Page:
Review: The Van Apfel Girls Are Gone by Felicity McLean
Source: ARC courtesy of Thomas Allen & Son. Thank you!
Expected Publication: June 25, 2019 by Algonquin Books
Tikka Malloy was eleven and one-sixth years old during the long, hot, Australian summer of 1992. The TV news in the background chattered with debate about the exoneration of Lindy (“dingo took my baby”) Chamberlain. That summer was when the Van Apfel sisters–Ruth, Hannah, and the beautiful Cordelia–mysteriously disappeared. Did they just run far away from their harsh, evangelical parents, or were they taken? While the search for the girls united the small community, the mystery of their disappearance was never solved, and Tikka and her older sister, Laura, have been haunted ever since by the loss of their friends and playmates.
Now, years later, Tikka has returned home to try to make sense of that strange moment in time.
Part mystery, part darkly comic coming-of-age story, The Van Apfel Girls Are Gone is a page-turning read–with a dark, shimmering absence at its heart.
Felicity McLean‘s debut novel, The Van Apfel Girls Are Gone, has received numerous favourable reviews from publications such as Library Journal, Entertainment Weekly, and Booklist. A tantalizing and unsettling story that centers around the disappearance of three young sisters, McLean’s fiction debut blends elements of coming-of-age and psychological suspense to tell a strange and compelling story.
Growing up in a relatively small Australian suburb, Tikka and her older sister Laura are friends with the talked-about Van Apfel sisters- Hannah, Cordelia (Cordie), and Ruth. Friends by proximity and babysitting duties, Tikka happens to be grudgingly closest to Ruth, the youngest Van Apfel, but is most transfixed by the defiant, unnaturally stunning middle sister Cordie. During the scorching summer of 1992 when Tikka is just eleven years old, as a headline-making case continues to make waves, Tikka and Laura become privy to secret news that Hannah and Cordie are planning to escape. To leave. And one night during a school concert, before Tikka ever thinks to ask ‘why?’, all three girls just…vanish.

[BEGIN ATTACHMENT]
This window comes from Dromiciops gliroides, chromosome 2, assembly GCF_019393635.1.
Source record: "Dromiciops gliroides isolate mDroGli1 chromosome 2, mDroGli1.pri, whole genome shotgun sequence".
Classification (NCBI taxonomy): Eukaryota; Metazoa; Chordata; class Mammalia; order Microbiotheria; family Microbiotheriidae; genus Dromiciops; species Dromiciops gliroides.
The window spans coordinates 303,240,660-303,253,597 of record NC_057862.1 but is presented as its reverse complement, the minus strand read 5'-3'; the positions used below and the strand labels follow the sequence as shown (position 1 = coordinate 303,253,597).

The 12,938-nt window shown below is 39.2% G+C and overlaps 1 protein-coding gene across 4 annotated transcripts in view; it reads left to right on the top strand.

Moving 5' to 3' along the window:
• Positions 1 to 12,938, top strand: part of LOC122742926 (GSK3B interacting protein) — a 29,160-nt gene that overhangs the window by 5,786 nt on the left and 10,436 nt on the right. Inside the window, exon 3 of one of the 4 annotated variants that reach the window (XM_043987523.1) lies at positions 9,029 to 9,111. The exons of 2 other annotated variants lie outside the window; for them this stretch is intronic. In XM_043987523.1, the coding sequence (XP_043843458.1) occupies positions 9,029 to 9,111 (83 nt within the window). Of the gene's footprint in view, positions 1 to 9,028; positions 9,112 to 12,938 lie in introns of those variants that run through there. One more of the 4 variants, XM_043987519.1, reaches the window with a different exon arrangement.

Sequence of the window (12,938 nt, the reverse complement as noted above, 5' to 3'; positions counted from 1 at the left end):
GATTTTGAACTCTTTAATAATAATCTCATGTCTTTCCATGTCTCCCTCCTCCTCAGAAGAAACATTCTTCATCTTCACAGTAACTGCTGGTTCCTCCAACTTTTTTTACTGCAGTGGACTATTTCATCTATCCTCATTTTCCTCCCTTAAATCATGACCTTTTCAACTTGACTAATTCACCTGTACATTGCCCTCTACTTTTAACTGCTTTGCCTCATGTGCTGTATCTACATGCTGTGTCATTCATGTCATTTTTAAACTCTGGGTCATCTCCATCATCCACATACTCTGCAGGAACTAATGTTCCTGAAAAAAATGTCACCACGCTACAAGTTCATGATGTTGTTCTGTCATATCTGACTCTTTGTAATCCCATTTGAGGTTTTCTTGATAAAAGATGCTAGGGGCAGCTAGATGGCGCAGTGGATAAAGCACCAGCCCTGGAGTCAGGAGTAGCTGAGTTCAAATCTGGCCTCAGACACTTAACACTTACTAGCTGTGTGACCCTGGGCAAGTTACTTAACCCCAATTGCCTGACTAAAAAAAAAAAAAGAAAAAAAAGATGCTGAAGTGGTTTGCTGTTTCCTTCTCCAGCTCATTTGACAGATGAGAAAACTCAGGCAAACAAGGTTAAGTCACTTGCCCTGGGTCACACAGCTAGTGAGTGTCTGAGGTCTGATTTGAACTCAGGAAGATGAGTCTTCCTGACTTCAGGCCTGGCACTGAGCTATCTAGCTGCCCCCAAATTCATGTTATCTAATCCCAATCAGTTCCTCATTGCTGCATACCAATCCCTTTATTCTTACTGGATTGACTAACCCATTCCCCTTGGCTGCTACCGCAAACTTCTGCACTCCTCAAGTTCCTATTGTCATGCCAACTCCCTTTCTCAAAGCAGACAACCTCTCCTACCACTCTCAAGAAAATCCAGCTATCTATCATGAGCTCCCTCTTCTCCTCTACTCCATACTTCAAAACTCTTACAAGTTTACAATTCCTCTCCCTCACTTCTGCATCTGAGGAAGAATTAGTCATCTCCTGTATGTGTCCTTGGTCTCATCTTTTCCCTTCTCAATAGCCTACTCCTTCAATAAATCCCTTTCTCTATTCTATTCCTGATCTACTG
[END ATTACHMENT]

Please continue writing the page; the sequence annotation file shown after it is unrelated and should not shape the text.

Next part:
Through Tikka’s flashbacks and memories, readers are offered a look into the brutality the Van Apfel sisters face under their domineering, ecclesiastical father. Troubling- shocking- whispers regarding Mr. Van Apfel, Cordie’s deemed-to-be provocative behavior, a new teacher’s possible eye on Cordie, and a probable suicide attempt run out of control, with Tikka and Laura caught in the midst. As the narrative weaves to present-day Tikka, now an adult and visiting her family in Australia, haunting questions about what happened to the Van Apfel girls continue to weigh heavily. Forever disturbed and changed by the loss of three friends and the unsolved nature of their disappearance, Tikka’s narrative is wholly absorbing, brooding, and complicated. As Tikka prods her memories, continues to dream that the otherworldly Cordie escaped to a better life, and feels guilt over actions not taken, readers may find themselves desperately itching for some kind of finality. For answers. Surely, there has to be some kind of closure…right?
Overall, The Van Apfel Girls Are Gone is a simmering, devastating meditation on painful what-ifs and if-onlys. Readers who enjoy pensive, intensely atmospheric, melancholy mysteries; ones filled with flashbacks, time jumps and ruminations, The Van Apfel Girls Are Gone might be one to try. If you have read and enjoyed the work of authors such as Nova Ren Suma, Brenna Yovanoff, Claire Fuller, Tim Wynne-Jones, or Tim Johnston, Felicity McLean’s eerie and fascinating debut is one to reach for.
I received a copy of this title courtesy of Thomas Allen & Son in exchange for an honest review. All opinions and comments are my own.